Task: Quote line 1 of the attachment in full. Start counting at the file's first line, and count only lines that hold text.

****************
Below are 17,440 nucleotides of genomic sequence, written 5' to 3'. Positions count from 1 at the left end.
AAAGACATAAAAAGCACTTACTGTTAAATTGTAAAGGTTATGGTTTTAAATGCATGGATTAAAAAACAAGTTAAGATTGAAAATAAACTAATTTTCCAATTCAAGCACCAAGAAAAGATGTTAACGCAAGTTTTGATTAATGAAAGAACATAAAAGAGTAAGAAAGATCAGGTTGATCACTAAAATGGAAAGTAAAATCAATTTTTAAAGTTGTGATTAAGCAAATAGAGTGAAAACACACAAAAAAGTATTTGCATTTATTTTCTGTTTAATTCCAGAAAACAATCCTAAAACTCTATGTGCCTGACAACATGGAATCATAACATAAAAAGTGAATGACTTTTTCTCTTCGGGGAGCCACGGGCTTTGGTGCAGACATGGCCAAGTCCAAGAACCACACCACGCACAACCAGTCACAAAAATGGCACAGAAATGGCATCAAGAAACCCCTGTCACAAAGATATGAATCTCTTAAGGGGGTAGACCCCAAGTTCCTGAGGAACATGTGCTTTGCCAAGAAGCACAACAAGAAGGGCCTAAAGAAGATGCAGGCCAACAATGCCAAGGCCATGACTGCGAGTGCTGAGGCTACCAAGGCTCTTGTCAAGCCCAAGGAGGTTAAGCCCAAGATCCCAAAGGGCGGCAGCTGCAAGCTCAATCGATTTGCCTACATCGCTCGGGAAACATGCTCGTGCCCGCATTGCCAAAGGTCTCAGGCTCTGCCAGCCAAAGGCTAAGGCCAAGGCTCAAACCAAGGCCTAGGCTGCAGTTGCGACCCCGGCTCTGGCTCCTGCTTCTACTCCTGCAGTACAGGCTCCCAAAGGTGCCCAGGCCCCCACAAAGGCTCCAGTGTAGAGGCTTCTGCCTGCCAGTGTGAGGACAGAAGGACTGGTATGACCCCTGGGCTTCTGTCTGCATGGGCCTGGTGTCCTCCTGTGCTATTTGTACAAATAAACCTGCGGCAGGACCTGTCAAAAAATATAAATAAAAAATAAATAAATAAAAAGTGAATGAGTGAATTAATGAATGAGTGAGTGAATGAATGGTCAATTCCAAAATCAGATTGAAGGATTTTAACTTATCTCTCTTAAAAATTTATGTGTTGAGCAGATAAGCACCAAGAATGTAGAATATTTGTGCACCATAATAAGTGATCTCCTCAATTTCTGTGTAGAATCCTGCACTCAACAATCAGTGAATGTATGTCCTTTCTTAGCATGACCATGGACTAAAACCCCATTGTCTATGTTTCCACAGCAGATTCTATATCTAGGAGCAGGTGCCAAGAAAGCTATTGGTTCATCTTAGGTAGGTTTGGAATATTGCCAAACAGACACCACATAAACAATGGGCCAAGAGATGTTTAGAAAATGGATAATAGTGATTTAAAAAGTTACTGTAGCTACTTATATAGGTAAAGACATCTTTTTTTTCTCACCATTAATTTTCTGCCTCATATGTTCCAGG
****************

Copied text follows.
Below are 17,440 nucleotides of genomic sequence, written 5' to 3'. Positions count from 1 at the left end.